By David Dayen, a lapsed blogger, now a freelance writer based in Los Angeles, CA. Follow him on Twitter @ddayen
Over the past week, both houses of the Florida legislature have rejected the Medicaid expansion program endorsed by Governor Rick Scott. You may recall the huzzahs from the progressive world when Scott, a self-possessed anti-Obamacare warrior, decided to accept the Medicaid expansion. What didn’t get reported as much is that Scott’s announcement coincided with the go-ahead from the Administration for Florida to fully privatize their Medicaid system. The move into managed care represents an enormous cash cow for private corporate interests, including Scott’s former colleagues – he ran a health care company (notable for his racking up the largest Medicare fraud fine in history). A pilot project was seen as disastrous for almost everyone involved, save perhaps the insurers. Providers and patients alike are uneasy about full privatization.
So what was up with the Legislature’s rejection? Tea Party politics? Some unlikely show of principle against crony capitalism and corporate welfare?
No. They just want a different kind of privatization.
Arkansas’ privatization, in particular – which would just completely liquidate the public Medicaid program and have the state, in the immediate term, pay for premiums for everyone up to 138% of the poverty line to purchase private health insurance. There would be no more public disposition of Medicaid for the poor. It folds Medicaid into the as-yet-untested insurance exchanges.
Arkansas Governor Mike Beebe, a Democrat, said he got “everything he wanted” from the Department of Health and Human Services, who appear so desperate to expand coverage under Medicaid that they’re willing the privatize the entire thing. This actually jacks up costs over time, perhaps as much as 50%, as Medicaid is cheaper to administer, and always will be, considering that it involves the direct provision of services rather than running them through a middleman. It will only lead to more of the kind of price gouging chronicled by Steven Brill in that monster Time piece, not less. It makes the system more fragmented and unsustainable. It may not even be legal; it’s based on a fairly dubious reading of a 25 year-old clause in the Social Security Act.
But since the Supreme Court ruling that made Medicaid expansion under Obamacare more of an opt-in for states (which, granted, was unanticipated by most of the political class), the canniest of Governors have cajoled HHS into giving them whatever they wish. For some states, that may end up being a positive – Oregon springs to mind. But in the main, HHS is saying, “Just go ahead and provide the coverage and you can make Medicaid bear as little resemblance to a public insurance program as you want.” Among the goodies they’ve been handing out: allowances to states to cut payments further to doctors and providers (which often does restrict access in our fragmented system), blessings for throwing the entire patient base into managed care (which carries a myriad of challenges), and now this folding of Medicaid into the exchanges, with its promise of an even bigger market for the private insurance industry.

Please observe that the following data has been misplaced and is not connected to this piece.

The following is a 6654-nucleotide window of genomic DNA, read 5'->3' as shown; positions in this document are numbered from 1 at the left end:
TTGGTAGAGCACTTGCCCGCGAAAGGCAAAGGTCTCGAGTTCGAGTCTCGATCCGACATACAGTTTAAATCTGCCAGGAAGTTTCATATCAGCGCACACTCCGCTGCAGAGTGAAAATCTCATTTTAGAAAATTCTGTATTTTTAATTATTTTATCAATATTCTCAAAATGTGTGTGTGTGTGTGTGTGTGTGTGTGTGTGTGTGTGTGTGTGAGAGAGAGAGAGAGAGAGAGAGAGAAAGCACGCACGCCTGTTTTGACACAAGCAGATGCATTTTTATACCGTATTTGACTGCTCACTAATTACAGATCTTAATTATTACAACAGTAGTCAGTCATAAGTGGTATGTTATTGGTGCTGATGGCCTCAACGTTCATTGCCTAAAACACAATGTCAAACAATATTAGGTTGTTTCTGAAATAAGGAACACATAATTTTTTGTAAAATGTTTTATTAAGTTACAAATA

Needless to say, states are falling all over one another to get a piece of this action, this leverage opportunity, in the words of one Bush-era official. One of the remaining Republican holdouts, Pennsylvania Governor Tom Corbett, has a meeting set with HHS head Kathleen Sebelius. Indiana and Virginia have their own privatization plans. The Florida Legislature, while rejecting Governor Scott’s deal, put up an alternative that looks exactly like the Arkansas privatization proposal. As George Washington University’s Sara Rosenbaum said in an interview, “Every state will be eyeing this.”
If Arkansas is allowed to do this, I expect it to spread like wildfire. I have three calls with Texas reporters who want to know more about what Arkansas is doing. New York is another state that is looking at something similar… I think that every state is now going to be eying this thing. My own suspicion is it’s going to be very popular. I think CMS sees this as a way to lure in states that might not otherwise do the expansion.
So off we go into the ultimate privatization of the entire health care system… oh but “tightly regulated,” you see. Because this country has such a rich history of stringent regulation on powerful, deep-pocketed interests. The exchanges moved private individual insurance coverage into a private insurance pool with a few subsidies. But privatizing the public Medicaid program is another kettle of fish.